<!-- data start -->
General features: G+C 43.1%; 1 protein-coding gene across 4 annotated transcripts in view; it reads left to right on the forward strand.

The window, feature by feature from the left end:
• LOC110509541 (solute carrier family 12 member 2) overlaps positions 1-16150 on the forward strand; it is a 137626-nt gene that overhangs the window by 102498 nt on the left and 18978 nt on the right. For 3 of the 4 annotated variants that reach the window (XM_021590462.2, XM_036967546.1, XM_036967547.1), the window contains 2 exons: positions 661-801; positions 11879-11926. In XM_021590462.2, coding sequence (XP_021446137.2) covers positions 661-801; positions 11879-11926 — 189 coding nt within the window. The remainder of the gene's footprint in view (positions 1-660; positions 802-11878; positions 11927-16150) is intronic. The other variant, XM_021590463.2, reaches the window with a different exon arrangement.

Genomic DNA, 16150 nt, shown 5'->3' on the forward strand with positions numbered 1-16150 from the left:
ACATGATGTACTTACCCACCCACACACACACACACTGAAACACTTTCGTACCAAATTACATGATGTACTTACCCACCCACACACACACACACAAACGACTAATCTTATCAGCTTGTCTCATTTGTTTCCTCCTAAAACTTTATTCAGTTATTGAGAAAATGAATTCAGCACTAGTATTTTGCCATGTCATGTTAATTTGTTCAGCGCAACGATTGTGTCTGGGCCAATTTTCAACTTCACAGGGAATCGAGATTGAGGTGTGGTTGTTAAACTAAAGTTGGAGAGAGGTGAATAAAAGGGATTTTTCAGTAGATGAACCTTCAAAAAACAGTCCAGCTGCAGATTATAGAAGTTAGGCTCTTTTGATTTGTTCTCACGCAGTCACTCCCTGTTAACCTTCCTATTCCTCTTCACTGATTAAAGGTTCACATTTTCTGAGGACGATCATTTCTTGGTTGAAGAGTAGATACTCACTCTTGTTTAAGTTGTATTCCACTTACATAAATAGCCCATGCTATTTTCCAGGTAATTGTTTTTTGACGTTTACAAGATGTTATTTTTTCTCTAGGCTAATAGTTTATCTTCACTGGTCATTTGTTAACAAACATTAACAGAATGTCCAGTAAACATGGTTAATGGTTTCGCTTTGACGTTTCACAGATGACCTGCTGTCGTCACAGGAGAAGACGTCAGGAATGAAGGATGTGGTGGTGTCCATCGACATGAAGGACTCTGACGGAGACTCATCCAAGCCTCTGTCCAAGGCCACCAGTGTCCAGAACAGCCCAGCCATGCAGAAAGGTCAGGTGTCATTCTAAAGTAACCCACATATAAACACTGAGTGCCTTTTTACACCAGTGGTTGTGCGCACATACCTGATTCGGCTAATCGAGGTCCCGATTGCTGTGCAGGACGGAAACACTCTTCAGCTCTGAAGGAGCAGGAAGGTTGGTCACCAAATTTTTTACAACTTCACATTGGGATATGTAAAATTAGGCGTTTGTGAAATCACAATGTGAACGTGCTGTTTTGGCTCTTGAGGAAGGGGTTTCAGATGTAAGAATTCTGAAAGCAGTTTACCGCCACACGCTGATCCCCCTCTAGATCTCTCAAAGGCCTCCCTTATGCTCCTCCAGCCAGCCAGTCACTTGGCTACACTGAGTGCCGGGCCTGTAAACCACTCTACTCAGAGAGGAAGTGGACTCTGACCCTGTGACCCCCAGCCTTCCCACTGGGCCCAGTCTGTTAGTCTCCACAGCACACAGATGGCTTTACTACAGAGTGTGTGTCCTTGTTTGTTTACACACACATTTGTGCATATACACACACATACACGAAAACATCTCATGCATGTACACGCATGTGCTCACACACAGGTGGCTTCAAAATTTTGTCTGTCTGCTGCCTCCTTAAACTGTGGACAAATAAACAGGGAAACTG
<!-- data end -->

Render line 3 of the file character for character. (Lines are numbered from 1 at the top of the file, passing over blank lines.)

• LOC110509541 (solute carrier family 12 member 2) overlaps positions 1-16150 on the forward strand; it is a 137626-nt gene that overhangs the window by 102498 nt on the left and 18978 nt on the right. For 3 of the 4 annotated variants that reach the window (XM_021590462.2, XM_036967546.1, XM_036967547.1), the window contains 2 exons: positions 661-801; positions 11879-11926. In XM_021590462.2, coding sequence (XP_021446137.2) covers positions 661-801; positions 11879-11926 — 189 coding nt within the window. The remainder of the gene's footprint in view (positions 1-660; positions 802-11878; positions 11927-16150) is intronic. The other variant, XM_021590463.2, reaches the window with a different exon arrangement.